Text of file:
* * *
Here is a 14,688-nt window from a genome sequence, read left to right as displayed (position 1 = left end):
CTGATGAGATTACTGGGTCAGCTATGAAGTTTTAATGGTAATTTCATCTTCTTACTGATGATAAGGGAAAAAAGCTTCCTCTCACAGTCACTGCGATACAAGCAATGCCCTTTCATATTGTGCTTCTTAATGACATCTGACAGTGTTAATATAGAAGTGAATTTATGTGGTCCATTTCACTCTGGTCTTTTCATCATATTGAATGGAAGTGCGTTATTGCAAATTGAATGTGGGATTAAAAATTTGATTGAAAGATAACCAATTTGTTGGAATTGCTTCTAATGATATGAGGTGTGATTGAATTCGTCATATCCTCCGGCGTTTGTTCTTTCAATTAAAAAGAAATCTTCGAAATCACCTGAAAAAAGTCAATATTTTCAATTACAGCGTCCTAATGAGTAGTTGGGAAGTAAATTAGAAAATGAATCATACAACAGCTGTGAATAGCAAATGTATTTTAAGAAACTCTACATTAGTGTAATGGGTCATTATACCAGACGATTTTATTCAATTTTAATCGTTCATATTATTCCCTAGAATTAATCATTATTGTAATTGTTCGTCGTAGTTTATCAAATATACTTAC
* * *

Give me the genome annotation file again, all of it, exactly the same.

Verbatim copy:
Here is a 14,688-nt window from a genome sequence, read left to right as displayed (position 1 = left end):
CTGATGAGATTACTGGGTCAGCTATGAAGTTTTAATGGTAATTTCATCTTCTTACTGATGATAAGGGAAAAAAGCTTCCTCTCACAGTCACTGCGATACAAGCAATGCCCTTTCATATTGTGCTTCTTAATGACATCTGACAGTGTTAATATAGAAGTGAATTTATGTGGTCCATTTCACTCTGGTCTTTTCATCATATTGAATGGAAGTGCGTTATTGCAAATTGAATGTGGGATTAAAAATTTGATTGAAAGATAACCAATTTGTTGGAATTGCTTCTAATGATATGAGGTGTGATTGAATTCGTCATATCCTCCGGCGTTTGTTCTTTCAATTAAAAAGAAATCTTCGAAATCACCTGAAAAAAGTCAATATTTTCAATTACAGCGTCCTAATGAGTAGTTGGGAAGTAAATTAGAAAATGAATCATACAACAGCTGTGAATAGCAAATGTATTTTAAGAAACTCTACATTAGTGTAATGGGTCATTATACCAGACGATTTTATTCAATTTTAATCGTTCATATTATTCCCTAGAATTAATCATTATTGTAATTGTTCGTCGTAGTTTATCAAATATACTTAC